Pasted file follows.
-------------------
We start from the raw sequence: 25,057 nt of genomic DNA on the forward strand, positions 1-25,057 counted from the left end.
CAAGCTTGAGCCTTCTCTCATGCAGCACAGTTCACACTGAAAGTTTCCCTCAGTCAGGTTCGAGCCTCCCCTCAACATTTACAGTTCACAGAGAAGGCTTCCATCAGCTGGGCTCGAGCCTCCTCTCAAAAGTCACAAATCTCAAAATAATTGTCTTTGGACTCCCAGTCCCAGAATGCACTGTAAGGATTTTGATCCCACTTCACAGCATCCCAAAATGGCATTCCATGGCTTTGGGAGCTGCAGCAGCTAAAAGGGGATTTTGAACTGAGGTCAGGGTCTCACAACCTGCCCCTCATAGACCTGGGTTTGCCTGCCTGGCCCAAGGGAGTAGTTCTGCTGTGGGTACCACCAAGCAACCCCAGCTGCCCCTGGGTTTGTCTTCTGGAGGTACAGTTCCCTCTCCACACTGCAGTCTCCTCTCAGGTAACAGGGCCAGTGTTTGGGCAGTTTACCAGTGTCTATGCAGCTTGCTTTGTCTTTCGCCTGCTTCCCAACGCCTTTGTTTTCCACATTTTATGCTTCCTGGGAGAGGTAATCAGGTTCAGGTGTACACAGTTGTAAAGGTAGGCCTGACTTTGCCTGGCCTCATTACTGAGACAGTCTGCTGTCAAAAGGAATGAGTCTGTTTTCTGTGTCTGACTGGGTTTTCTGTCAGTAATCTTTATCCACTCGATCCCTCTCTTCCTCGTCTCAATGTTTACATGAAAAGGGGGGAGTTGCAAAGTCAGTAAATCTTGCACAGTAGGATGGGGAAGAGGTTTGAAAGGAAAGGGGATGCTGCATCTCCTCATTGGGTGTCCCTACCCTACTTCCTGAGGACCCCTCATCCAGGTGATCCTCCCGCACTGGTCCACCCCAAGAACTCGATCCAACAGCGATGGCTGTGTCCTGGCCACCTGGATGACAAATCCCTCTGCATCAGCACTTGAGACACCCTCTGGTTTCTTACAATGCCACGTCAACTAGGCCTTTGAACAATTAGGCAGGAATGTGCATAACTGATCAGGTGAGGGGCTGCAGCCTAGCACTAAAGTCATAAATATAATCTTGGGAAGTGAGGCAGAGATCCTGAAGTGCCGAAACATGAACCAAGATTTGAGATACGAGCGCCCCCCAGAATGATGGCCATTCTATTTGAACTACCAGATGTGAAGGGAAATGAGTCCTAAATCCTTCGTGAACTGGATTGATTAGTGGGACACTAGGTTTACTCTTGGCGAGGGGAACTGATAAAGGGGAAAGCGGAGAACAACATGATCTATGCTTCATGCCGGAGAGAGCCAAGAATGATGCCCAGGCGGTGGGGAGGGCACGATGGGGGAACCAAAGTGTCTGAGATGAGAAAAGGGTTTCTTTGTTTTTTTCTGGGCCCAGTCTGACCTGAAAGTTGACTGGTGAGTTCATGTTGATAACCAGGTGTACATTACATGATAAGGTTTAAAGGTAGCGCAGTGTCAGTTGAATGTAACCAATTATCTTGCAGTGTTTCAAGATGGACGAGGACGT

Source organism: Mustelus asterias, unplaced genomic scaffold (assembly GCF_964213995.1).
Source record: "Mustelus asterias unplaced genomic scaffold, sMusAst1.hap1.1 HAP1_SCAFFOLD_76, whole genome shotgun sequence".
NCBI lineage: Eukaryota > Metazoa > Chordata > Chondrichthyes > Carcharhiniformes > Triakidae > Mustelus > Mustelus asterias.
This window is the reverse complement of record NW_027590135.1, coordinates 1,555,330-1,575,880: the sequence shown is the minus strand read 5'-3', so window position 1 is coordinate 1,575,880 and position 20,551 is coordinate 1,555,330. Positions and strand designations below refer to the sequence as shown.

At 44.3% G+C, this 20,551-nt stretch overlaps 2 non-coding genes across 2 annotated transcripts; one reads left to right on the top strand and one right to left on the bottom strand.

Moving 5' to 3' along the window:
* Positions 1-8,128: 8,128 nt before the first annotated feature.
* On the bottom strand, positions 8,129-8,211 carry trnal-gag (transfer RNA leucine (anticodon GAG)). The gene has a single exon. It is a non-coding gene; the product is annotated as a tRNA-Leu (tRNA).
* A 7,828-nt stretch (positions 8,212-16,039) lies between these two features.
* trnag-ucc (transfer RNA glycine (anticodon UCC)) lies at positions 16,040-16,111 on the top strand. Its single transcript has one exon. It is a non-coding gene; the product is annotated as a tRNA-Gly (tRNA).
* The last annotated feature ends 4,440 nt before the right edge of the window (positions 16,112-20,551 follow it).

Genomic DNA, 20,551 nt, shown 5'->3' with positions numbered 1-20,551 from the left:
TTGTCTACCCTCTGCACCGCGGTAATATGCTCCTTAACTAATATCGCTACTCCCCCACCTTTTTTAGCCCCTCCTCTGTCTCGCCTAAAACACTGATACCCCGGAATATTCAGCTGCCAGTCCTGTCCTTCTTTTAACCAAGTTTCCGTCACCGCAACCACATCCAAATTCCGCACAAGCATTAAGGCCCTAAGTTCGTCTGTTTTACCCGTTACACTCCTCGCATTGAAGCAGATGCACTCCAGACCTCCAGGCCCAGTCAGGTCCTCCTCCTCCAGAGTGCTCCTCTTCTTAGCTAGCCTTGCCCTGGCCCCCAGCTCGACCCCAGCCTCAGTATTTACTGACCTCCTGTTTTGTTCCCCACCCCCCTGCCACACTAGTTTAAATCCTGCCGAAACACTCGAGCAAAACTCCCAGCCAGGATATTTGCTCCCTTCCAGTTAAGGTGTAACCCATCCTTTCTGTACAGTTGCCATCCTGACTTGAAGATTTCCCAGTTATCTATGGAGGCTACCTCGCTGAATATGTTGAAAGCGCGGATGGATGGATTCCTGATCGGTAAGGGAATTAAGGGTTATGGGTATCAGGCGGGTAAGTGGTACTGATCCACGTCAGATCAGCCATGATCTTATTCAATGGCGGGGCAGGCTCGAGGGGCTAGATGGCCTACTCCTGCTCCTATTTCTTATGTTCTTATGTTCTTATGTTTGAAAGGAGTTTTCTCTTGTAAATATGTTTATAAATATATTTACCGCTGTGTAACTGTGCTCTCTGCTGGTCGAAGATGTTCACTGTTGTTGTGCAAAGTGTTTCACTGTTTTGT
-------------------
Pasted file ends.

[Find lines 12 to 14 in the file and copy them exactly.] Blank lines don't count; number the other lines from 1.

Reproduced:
* trnag-ucc (transfer RNA glycine (anticodon UCC)) lies at positions 16,040-16,111 on the top strand. Its single transcript has one exon. It is a non-coding gene; the product is annotated as a tRNA-Gly (tRNA).
* The last annotated feature ends 4,440 nt before the right edge of the window (positions 16,112-20,551 follow it).

Genomic DNA, 20,551 nt, shown 5'->3' with positions numbered 1-20,551 from the left: